November 2004 No. 1


Introducing the QLIF research project

Advancing research collaboration in organic food and farming

Mediating QLIF research

Organic Eprints – an open archive

EcoWiki – a tool for co-operative work

International organic congress

About the congress

If you want to participate

Evidence on higher vitamin levels in organic food will be presented

Research articles

Underlying Principles in Organic and “Low-Input Food” Processing

New tendencies on the organic food market

QLIF Notes

Identifying challenges and possible solutions for organic processing

The result of Open Call for experiments on dairy management

QLIF-training workshop February, 2005

Advancing research collaboration on organic food and farming

An interview with the co-ordinator of QLIF

The QualityLowInputFood project is co-ordinated by professor Carlo Leifert from the University of Newcastle upon Tyne (UNEW), in the northern part of England. Apart from being a professor in ecological agriculture at UNEW Carlo Leifert is also director of the Storckbridge Technology Centre, which is a non-profit company aiming at transferring knowledge from research to horticultural producers and the horticultural industry.

In this interview, Carlo Leifert amplifies some of the objectives of the QualityLowInputFood project.

The QualityLowInputFood project is one of the biggest research projects ever within organic farming. What are the consequences as regards the development of organic farming in Europe?

One of the important aspects of the project is that it provides an organisational structure for organic research in Europe. At the moment, research is often fractured and disposed and there is quite a bit of overlap.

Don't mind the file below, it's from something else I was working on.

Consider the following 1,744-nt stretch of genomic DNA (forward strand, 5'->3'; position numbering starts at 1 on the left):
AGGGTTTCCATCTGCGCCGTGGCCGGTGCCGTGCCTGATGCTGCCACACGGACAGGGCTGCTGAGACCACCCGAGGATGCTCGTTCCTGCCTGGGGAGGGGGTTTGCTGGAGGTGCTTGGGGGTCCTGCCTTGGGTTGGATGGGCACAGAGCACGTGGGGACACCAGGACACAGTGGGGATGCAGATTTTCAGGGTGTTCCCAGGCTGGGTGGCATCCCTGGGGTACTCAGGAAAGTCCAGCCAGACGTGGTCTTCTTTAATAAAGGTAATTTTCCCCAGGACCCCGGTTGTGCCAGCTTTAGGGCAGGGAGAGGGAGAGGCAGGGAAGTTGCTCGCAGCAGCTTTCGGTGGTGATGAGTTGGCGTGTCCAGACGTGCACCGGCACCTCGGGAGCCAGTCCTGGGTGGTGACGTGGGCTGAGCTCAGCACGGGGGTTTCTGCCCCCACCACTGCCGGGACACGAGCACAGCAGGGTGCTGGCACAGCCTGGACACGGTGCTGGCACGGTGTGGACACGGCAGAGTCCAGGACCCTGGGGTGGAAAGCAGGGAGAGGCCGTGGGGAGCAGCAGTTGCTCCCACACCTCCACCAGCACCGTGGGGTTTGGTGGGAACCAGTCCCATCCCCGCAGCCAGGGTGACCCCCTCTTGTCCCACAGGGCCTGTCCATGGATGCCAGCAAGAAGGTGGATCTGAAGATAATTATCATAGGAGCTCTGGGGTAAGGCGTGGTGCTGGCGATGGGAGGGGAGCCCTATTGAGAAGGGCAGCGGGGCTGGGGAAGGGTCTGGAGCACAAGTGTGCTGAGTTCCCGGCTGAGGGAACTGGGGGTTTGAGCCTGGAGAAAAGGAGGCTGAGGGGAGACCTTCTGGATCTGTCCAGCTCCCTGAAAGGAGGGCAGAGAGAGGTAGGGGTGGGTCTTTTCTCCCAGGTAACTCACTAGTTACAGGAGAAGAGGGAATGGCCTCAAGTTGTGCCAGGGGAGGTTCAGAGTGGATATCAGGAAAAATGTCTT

Most of the major research institutes in European organic farming are represented in the project. Furthermore a lot of the advisory services are going to be connected to the project. This allows a much more efficient use of research facilities and experts in a co-ordinated manner.

How will the project affect the individual organic farmer or the small-scale processor?

The project seeks to address the most urgent issues identified by producers, processors and advisors in the area of dairy, pigs, poultry, arable, vegetable and glasshouse production.

Subproject 1 will provide information about consumer preferences with respect to quality characteristics by improving the processors' possibilities for decision-making in relation to price and quality. It will be essential information for producers and processors who live in a market environment with constantly reduced subsidies.

Subproject 2 will give results on the advancement in nutrition and quality food increasing the ability of producers to develop added value products.

Research in subprojects 3, 4 and 5 will yield protocols that allow producers and processors to produce more cost efficient and to improve specific quality and food safety aspects.

The project is financed by the EU commission. What benefits will the EU obtain on a project like QualityLowInputFood?

Research in organic farming and food production is small compared to the overall agricultural research. Although there are several substantial centres doing research in organic farming, the national research cannot cover all topics of interest to organic farming. By co-operation at the European level, it is possible to utilize new resources and to offer an infrastructure for co-operation.

Furthermore, organic research has a local focussed agenda, which can lead to duplication in different countries. In this area, an integrated project like QualityLowInputFood project has an important networking effect.

However, the network will clearly be advanced further by the co-operation in the coming ERA-NET scheme CORE Organic.

What about the efficiency of this network in regards to utilizing the research?

In the project, major focus on utilizing the research is already put. This newsletter is just one example.

However, it is a problem that the participation of SMEs (Small and Medium sized Enterprises) in the project is relatively small. As a matter of fact, it is below 15 per cent, which is the EU recommendation for integrated projects.

In the project, we are addressing this problem by refocusing resources allocating them to SMEs both as partners and contractors.